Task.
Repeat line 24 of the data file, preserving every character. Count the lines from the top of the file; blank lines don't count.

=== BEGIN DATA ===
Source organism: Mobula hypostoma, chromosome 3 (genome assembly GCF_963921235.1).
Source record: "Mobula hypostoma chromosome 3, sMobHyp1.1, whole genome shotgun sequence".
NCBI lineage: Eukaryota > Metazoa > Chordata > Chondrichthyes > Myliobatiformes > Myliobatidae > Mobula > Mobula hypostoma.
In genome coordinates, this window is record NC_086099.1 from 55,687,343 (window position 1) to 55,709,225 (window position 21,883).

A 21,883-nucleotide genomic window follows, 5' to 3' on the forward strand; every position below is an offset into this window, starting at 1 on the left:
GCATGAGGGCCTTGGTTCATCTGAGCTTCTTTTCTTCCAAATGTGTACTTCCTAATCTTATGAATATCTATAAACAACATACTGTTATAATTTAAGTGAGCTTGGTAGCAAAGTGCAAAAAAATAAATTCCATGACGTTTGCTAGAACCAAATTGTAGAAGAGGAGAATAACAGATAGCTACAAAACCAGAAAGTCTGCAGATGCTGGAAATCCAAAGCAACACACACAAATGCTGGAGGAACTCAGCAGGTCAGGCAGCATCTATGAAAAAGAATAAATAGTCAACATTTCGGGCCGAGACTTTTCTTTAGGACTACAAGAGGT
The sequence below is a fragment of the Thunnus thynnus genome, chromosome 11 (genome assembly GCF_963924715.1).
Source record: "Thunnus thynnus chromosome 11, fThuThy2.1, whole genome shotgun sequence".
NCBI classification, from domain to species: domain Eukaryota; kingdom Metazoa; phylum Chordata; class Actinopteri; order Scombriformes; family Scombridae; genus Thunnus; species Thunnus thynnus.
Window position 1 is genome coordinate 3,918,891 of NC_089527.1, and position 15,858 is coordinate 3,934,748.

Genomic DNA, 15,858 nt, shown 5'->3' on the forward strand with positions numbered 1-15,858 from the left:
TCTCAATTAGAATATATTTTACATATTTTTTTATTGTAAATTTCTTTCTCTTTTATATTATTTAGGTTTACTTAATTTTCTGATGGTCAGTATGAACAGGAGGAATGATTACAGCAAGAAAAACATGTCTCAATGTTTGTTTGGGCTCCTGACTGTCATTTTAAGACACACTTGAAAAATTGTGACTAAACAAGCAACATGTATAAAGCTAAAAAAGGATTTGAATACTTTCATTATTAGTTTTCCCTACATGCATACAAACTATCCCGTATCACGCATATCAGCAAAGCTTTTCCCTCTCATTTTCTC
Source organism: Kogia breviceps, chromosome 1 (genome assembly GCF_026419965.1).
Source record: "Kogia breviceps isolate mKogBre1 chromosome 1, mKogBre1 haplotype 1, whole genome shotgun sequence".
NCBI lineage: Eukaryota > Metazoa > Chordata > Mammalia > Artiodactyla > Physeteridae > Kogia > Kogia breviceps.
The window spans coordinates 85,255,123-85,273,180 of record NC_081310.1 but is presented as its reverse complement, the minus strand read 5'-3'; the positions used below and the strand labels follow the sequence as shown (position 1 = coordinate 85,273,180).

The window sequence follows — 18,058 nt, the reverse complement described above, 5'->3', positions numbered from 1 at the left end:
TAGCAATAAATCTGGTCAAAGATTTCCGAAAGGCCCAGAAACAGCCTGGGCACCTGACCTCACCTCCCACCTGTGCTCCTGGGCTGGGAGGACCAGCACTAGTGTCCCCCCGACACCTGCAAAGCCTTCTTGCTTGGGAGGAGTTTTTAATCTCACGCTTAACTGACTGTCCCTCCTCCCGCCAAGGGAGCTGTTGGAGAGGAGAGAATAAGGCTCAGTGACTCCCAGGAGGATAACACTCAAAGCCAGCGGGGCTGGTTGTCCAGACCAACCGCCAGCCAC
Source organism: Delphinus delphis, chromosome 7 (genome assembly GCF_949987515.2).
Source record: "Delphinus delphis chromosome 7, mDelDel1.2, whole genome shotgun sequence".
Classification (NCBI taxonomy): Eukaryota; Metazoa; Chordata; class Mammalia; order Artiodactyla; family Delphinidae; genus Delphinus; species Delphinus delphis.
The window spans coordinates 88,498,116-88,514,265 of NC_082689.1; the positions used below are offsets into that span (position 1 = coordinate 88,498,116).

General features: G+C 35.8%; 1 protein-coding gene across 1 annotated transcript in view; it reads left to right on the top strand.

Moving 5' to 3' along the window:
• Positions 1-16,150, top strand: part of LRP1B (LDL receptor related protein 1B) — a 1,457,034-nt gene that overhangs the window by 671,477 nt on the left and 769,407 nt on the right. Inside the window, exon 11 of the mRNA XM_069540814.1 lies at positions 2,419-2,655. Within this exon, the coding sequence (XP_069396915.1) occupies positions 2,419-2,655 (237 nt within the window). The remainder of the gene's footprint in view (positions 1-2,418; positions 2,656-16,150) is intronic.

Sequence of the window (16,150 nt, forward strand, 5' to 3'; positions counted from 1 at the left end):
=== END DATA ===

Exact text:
Moving 5' to 3' along the window: